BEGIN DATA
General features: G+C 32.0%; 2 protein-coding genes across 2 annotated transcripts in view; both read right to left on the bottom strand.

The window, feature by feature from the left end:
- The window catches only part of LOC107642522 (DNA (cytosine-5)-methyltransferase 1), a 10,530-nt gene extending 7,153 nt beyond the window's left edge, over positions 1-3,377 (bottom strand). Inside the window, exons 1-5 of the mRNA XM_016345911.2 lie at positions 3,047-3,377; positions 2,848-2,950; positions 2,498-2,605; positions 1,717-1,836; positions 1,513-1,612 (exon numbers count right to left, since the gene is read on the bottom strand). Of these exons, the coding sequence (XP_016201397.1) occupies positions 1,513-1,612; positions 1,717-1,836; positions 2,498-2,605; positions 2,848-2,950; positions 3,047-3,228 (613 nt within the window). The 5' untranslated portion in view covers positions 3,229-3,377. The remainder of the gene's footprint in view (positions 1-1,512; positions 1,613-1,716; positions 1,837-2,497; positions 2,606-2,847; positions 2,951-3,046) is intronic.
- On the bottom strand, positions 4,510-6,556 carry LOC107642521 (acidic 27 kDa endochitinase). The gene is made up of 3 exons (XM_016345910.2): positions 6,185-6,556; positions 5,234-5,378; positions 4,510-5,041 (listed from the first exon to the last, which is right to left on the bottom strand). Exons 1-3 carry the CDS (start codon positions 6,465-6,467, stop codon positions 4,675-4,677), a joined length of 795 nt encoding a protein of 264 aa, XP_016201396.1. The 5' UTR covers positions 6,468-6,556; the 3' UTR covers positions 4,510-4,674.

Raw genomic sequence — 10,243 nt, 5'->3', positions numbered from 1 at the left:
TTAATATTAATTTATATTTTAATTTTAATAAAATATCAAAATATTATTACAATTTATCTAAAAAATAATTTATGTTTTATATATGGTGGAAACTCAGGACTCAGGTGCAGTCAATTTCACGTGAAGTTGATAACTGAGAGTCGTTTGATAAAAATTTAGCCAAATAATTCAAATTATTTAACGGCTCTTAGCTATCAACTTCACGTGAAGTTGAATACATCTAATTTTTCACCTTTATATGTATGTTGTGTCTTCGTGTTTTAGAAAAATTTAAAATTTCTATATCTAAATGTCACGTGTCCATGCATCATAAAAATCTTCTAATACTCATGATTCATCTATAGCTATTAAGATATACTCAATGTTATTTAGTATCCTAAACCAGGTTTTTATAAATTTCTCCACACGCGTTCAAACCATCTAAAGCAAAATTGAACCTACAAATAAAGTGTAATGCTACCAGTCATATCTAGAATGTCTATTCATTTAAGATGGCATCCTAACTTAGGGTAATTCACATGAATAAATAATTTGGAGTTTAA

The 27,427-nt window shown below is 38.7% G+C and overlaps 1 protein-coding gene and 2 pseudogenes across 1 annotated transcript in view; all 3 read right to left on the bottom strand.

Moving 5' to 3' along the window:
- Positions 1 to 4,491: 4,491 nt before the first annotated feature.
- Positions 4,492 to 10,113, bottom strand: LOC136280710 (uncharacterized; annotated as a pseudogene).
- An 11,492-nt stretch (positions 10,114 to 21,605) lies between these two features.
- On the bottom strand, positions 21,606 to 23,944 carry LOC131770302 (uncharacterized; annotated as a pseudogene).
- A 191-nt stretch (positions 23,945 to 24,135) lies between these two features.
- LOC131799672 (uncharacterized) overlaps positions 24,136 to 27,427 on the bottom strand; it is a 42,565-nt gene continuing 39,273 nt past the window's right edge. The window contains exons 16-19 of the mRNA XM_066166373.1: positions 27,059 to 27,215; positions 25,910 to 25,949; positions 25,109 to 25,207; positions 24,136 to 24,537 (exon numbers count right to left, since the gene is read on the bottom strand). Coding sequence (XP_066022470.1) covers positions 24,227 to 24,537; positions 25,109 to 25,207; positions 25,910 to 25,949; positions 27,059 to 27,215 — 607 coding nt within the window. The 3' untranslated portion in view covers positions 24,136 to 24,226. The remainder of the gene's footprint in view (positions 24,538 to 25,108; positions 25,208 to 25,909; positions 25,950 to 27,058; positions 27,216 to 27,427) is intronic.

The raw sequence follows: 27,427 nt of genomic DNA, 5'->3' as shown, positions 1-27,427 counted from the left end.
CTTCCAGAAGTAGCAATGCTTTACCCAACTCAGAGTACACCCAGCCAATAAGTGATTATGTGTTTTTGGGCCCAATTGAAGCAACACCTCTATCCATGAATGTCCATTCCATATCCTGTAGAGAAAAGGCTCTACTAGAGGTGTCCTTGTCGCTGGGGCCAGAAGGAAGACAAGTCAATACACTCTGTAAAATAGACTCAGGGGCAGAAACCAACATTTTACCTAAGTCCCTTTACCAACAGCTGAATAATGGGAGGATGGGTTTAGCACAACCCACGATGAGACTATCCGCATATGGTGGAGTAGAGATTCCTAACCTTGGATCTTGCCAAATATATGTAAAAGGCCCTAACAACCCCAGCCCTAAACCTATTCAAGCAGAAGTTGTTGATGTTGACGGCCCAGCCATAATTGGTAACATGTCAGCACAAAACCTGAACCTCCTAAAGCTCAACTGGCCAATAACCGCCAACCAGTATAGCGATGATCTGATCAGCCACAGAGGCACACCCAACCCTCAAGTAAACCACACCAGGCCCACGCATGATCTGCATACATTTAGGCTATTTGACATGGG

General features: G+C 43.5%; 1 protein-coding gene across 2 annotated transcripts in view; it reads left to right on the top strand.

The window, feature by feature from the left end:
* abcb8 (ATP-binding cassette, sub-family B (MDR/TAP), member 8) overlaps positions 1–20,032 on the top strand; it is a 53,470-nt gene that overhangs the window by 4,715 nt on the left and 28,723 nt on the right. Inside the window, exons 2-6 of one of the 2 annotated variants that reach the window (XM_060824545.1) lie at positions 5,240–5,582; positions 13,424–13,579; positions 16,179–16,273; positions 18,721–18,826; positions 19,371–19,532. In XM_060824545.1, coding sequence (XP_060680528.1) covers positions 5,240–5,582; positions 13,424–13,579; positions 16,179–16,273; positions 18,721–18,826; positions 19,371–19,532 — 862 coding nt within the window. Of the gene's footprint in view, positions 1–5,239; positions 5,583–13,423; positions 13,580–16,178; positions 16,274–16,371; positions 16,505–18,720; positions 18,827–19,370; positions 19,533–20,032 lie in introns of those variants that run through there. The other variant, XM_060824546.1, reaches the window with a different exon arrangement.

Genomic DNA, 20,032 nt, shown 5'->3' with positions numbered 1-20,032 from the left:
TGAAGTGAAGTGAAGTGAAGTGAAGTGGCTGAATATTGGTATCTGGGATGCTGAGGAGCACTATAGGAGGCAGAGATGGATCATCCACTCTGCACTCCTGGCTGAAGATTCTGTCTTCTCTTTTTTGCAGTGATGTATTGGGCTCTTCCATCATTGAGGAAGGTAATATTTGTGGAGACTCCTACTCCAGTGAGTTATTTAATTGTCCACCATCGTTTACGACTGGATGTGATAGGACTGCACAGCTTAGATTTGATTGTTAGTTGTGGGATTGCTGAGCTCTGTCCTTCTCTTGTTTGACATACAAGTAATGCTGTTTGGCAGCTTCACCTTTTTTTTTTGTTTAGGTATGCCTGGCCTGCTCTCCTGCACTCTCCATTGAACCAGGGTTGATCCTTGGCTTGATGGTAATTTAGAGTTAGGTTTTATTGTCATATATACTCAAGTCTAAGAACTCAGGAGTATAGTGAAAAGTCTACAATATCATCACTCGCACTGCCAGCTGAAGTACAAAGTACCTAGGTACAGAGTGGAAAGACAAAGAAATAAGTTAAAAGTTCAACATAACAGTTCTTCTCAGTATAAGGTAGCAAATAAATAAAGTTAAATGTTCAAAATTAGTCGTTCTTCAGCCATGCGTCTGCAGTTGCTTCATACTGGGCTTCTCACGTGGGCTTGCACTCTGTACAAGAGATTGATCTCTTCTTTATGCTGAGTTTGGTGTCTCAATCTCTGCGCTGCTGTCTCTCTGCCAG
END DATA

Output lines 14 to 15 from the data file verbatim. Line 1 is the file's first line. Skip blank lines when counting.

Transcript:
- LOC131799672 (uncharacterized) overlaps positions 24,136 to 27,427 on the bottom strand; it is a 42,565-nt gene continuing 39,273 nt past the window's right edge. The window contains exons 16-19 of the mRNA XM_066166373.1: positions 27,059 to 27,215; positions 25,910 to 25,949; positions 25,109 to 25,207; positions 24,136 to 24,537 (exon numbers count right to left, since the gene is read on the bottom strand). Coding sequence (XP_066022470.1) covers positions 24,227 to 24,537; positions 25,109 to 25,207; positions 25,910 to 25,949; positions 27,059 to 27,215 — 607 coding nt within the window. The 3' untranslated portion in view covers positions 24,136 to 24,226. The remainder of the gene's footprint in view (positions 24,538 to 25,108; positions 25,208 to 25,909; positions 25,950 to 27,058; positions 27,216 to 27,427) is intronic.

The raw sequence follows: 27,427 nt of genomic DNA, 5'->3' as shown, positions 1-27,427 counted from the left end.